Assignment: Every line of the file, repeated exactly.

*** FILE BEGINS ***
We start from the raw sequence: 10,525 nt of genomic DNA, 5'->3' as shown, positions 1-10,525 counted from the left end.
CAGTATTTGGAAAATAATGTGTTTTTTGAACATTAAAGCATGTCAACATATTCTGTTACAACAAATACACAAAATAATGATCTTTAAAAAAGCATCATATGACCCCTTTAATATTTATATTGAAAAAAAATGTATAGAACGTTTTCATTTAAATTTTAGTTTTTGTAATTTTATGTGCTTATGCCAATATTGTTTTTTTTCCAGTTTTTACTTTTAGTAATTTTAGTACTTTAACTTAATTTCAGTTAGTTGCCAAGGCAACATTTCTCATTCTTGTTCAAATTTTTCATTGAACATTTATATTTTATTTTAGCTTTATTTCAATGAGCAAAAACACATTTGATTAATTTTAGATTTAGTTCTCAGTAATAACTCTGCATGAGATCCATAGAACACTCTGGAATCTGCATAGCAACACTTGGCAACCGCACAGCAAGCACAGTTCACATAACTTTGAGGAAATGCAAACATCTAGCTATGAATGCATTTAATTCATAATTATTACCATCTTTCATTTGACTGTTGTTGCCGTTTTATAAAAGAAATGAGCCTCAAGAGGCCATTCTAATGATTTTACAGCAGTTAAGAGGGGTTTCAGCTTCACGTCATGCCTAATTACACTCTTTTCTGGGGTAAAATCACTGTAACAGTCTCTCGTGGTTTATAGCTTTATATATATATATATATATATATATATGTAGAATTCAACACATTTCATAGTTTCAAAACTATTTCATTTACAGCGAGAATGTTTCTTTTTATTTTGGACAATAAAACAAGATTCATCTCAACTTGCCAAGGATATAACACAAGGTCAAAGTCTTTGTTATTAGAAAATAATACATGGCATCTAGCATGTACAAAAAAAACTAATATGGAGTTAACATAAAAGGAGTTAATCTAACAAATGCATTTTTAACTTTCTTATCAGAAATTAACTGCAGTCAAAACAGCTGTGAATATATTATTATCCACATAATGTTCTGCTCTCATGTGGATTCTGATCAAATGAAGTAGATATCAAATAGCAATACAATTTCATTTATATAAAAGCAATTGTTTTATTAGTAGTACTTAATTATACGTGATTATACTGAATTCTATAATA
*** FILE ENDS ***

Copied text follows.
We start from the raw sequence: 10,525 nt of genomic DNA, 5'->3' as shown, positions 1-10,525 counted from the left end.
CAGTATTTGGAAAATAATGTGTTTTTTGAACATTAAAGCATGTCAACATATTCTGTTACAACAAATACACAAAATAATGATCTTTAAAAAAGCATCATATGACCCCTTTAATATTTATATTGAAAAAAAATGTATAGAACGTTTTCATTTAAATTTTAGTTTTTGTAATTTTATGTGCTTATGCCAATATTGTTTTTTTTCCAGTTTTTACTTTTAGTAATTTTAGTACTTTAACTTAATTTCAGTTAGTTGCCAAGGCAACATTTCTCATTCTTGTTCAAATTTTTCATTGAACATTTATATTTTATTTTAGCTTTATTTCAATGAGCAAAAACACATTTGATTAATTTTAGATTTAGTTCTCAGTAATAACTCTGCATGAGATCCATAGAACACTCTGGAATCTGCATAGCAACACTTGGCAACCGCACAGCAAGCACAGTTCACATAACTTTGAGGAAATGCAAACATCTAGCTATGAATGCATTTAATTCATAATTATTACCATCTTTCATTTGACTGTTGTTGCCGTTTTATAAAAGAAATGAGCCTCAAGAGGCCATTCTAATGATTTTACAGCAGTTAAGAGGGGTTTCAGCTTCACGTCATGCCTAATTACACTCTTTTCTGGGGTAAAATCACTGTAACAGTCTCTCGTGGTTTATAGCTTTATATATATATATATATATATATATATGTAGAATTCAACACATTTCATAGTTTCAAAACTATTTCATTTACAGCGAGAATGTTTCTTTTTATTTTGGACAATAAAACAAGATTCATCTCAACTTGCCAAGGATATAACACAAGGTCAAAGTCTTTGTTATTAGAAAATAATACATGGCATCTAGCATGTACAAAAAAAACTAATATGGAGTTAACATAAAAGGAGTTAATCTAACAAATGCATTTTTAACTTTCTTATCAGAAATTAACTGCAGTCAAAACAGCTGTGAATATATTATTATCCACATAATGTTCTGCTCTCATGTGGATTCTGATCAAATGAAGTAGATATCAAATAGCAATACAATTTCATTTATATAAAAGCAATTGTTTTATTAGTAGTACTTAATTATACGTGATTATACTGAATTCTATAATA